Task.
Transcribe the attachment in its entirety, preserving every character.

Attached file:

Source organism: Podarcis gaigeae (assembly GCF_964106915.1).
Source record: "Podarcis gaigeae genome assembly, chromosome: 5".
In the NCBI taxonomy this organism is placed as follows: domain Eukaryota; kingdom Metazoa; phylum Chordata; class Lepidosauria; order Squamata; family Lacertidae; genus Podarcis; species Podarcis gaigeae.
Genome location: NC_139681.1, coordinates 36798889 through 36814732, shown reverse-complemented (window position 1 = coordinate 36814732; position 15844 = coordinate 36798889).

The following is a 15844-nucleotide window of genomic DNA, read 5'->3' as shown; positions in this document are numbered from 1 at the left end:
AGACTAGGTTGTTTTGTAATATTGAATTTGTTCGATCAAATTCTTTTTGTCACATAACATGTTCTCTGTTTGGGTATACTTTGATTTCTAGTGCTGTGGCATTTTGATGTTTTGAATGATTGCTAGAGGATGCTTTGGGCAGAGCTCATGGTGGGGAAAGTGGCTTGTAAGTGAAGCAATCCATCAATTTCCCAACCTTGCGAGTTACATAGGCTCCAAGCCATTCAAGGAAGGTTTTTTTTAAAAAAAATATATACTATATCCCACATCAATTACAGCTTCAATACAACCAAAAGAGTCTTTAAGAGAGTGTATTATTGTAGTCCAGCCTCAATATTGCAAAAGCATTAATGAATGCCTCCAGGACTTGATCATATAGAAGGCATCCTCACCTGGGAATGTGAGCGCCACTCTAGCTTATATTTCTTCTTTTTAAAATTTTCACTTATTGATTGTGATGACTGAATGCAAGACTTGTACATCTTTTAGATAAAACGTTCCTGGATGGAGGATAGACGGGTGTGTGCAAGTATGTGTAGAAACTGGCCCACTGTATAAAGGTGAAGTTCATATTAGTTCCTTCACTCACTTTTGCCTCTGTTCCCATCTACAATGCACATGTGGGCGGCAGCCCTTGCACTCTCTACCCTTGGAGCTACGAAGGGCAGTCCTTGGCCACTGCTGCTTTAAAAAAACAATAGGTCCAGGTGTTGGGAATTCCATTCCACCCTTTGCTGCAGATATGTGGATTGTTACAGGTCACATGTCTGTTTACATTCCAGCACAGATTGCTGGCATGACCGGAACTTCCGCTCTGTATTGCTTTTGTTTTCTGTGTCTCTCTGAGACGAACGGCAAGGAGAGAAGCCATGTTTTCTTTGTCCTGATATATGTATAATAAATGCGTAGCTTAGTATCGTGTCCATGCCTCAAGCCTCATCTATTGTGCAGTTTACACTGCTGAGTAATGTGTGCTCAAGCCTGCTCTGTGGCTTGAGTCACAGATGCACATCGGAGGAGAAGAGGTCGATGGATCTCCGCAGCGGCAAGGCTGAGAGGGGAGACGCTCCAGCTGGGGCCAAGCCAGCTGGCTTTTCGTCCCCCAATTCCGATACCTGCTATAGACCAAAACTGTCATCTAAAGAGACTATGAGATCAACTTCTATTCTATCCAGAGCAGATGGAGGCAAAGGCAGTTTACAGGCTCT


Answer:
Source organism: Podarcis gaigeae (assembly GCF_964106915.1).
Source record: "Podarcis gaigeae genome assembly, chromosome: 5".
In the NCBI taxonomy this organism is placed as follows: domain Eukaryota; kingdom Metazoa; phylum Chordata; class Lepidosauria; order Squamata; family Lacertidae; genus Podarcis; species Podarcis gaigeae.
Genome location: NC_139681.1, coordinates 36798889 through 36814732, shown reverse-complemented (window position 1 = coordinate 36814732; position 15844 = coordinate 36798889).

The following is a 15844-nucleotide window of genomic DNA, read 5'->3' as shown; positions in this document are numbered from 1 at the left end:
AGACTAGGTTGTTTTGTAATATTGAATTTGTTCGATCAAATTCTTTTTGTCACATAACATGTTCTCTGTTTGGGTATACTTTGATTTCTAGTGCTGTGGCATTTTGATGTTTTGAATGATTGCTAGAGGATGCTTTGGGCAGAGCTCATGGTGGGGAAAGTGGCTTGTAAGTGAAGCAATCCATCAATTTCCCAACCTTGCGAGTTACATAGGCTCCAAGCCATTCAAGGAAGGTTTTTTTTAAAAAAAATATATACTATATCCCACATCAATTACAGCTTCAATACAACCAAAAGAGTCTTTAAGAGAGTGTATTATTGTAGTCCAGCCTCAATATTGCAAAAGCATTAATGAATGCCTCCAGGACTTGATCATATAGAAGGCATCCTCACCTGGGAATGTGAGCGCCACTCTAGCTTATATTTCTTCTTTTTAAAATTTTCACTTATTGATTGTGATGACTGAATGCAAGACTTGTACATCTTTTAGATAAAACGTTCCTGGATGGAGGATAGACGGGTGTGTGCAAGTATGTGTAGAAACTGGCCCACTGTATAAAGGTGAAGTTCATATTAGTTCCTTCACTCACTTTTGCCTCTGTTCCCATCTACAATGCACATGTGGGCGGCAGCCCTTGCACTCTCTACCCTTGGAGCTACGAAGGGCAGTCCTTGGCCACTGCTGCTTTAAAAAAACAATAGGTCCAGGTGTTGGGAATTCCATTCCACCCTTTGCTGCAGATATGTGGATTGTTACAGGTCACATGTCTGTTTACATTCCAGCACAGATTGCTGGCATGACCGGAACTTCCGCTCTGTATTGCTTTTGTTTTCTGTGTCTCTCTGAGACGAACGGCAAGGAGAGAAGCCATGTTTTCTTTGTCCTGATATATGTATAATAAATGCGTAGCTTAGTATCGTGTCCATGCCTCAAGCCTCATCTATTGTGCAGTTTACACTGCTGAGTAATGTGTGCTCAAGCCTGCTCTGTGGCTTGAGTCACAGATGCACATCGGAGGAGAAGAGGTCGATGGATCTCCGCAGCGGCAAGGCTGAGAGGGGAGACGCTCCAGCTGGGGCCAAGCCAGCTGGCTTTTCGTCCCCCAATTCCGATACCTGCTATAGACCAAAACTGTCATCTAAAGAGACTATGAGATCAACTTCTATTCTATCCAGAGCAGATGGAGGCAAAGGCAGTTTACAGGCTCT